The East Coast

Carnoustie

I grew up in this town and have windsurfed there for the last 9 Years in all kinds of varying conditions.

When the wind blows offshore the bay is transformed into a very long speed strip with very little wind shadow if the tide is out. If the tide is in you tend to find that the big, new golf hotel casts a wind shadow.

The two most common wind directions are SW and NE both giving completely different conditions. When the wind blows from the SW generally the water is flat with small windchop; excellent for the intermediate sailor; gybing and small jumping practice.

If the wind tweaks slightly from the SW to S then it can be a wole different kettle of fish - just a little bit further out, near to where the sea mark is for the yacht club you will find the swell heaping up a little bit and some good ramps for jumping. Nothing awesome but you can get some good height if you put your mind to it.

Now, NE, this can throw up some very interesting conditions depending on the state of the tide. Be prepared to do a lot of waterstarting but hell, it's fun especially pounding back inshore, jumping over the swell.

Occasionally, when the wind blows SE you can get some really good sailing, racing up and down and over the troughs of well spaced out swell.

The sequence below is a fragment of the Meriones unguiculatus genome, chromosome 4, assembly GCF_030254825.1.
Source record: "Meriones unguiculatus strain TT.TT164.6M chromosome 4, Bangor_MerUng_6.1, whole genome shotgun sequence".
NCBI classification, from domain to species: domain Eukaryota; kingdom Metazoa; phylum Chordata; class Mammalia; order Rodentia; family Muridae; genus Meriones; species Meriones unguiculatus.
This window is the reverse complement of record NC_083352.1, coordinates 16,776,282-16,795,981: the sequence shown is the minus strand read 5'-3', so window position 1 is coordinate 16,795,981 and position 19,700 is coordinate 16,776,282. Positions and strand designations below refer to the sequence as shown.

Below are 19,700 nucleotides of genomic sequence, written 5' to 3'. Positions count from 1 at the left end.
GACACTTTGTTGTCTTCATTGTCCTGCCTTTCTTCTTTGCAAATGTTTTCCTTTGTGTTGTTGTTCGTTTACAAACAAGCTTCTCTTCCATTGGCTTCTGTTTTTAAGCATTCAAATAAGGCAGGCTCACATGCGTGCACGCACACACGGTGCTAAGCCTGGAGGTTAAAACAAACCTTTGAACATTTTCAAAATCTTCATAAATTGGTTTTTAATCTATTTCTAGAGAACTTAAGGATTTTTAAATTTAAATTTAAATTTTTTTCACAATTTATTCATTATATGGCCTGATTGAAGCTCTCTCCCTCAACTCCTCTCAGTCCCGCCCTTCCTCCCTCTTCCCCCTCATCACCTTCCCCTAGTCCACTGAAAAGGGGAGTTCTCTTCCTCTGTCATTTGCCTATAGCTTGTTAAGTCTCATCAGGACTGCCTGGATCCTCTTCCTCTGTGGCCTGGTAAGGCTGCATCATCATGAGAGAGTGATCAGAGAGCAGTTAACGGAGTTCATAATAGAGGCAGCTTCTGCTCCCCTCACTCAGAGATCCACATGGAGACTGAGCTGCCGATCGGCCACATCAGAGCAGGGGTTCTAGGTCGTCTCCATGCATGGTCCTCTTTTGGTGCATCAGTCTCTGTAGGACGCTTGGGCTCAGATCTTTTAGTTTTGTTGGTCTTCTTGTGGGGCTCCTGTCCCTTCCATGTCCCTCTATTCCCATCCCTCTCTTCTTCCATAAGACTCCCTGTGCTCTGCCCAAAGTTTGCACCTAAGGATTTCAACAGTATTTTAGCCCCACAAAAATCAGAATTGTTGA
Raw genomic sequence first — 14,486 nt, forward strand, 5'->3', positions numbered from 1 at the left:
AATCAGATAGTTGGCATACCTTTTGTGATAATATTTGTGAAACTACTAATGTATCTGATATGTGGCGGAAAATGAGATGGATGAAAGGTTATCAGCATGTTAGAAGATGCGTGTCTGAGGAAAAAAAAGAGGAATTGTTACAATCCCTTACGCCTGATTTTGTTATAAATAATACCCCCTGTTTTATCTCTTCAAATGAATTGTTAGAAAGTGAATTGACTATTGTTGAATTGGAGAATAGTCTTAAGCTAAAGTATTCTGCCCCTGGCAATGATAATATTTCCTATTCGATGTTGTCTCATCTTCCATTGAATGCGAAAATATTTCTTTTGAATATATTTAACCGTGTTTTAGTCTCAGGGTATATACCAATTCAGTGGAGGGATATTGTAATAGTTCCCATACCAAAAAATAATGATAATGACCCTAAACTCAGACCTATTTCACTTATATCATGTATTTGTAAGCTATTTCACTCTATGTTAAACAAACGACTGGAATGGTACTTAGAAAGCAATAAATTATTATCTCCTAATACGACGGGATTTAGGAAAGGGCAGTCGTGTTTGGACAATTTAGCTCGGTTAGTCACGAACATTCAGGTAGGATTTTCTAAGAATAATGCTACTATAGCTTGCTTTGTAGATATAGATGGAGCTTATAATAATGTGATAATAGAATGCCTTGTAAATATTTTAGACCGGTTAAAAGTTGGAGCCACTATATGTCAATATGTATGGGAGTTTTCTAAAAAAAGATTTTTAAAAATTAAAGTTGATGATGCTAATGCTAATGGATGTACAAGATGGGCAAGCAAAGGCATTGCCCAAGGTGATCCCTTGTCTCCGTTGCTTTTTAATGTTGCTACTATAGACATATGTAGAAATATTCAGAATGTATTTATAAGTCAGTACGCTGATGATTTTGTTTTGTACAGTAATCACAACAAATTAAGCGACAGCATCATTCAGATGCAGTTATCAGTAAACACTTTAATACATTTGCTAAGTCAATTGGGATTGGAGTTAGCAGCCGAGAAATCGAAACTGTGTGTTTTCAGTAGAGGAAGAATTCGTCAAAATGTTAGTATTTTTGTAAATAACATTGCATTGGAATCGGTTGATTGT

Access to the beach is excellent with a massive car park only 50 yards from the beach.

Last but not least I have never really found need to go to another location as Carnoustie bay is sailable in almost all wind directions. It is also a very safe location for beginners and intermediates.

Report by Ben Smith
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St Andrews, West Sands

North of the centre of town in front of the golf courses lie miles of golden sands backed by dunes facing east. If only the water were a bit warmer! I've sailed here once in howling SE conditions with huge waves rolling up. The wave heads were having a ball while I tried to hang on to my new 4.5. Should be good in anything from N through E to S winds. If it's anything W don't even think about it - I've seen the helicopters picking people out of the sea here. The sand shelves quite gently so it's shallow for a fair way out but the tide goes a long way.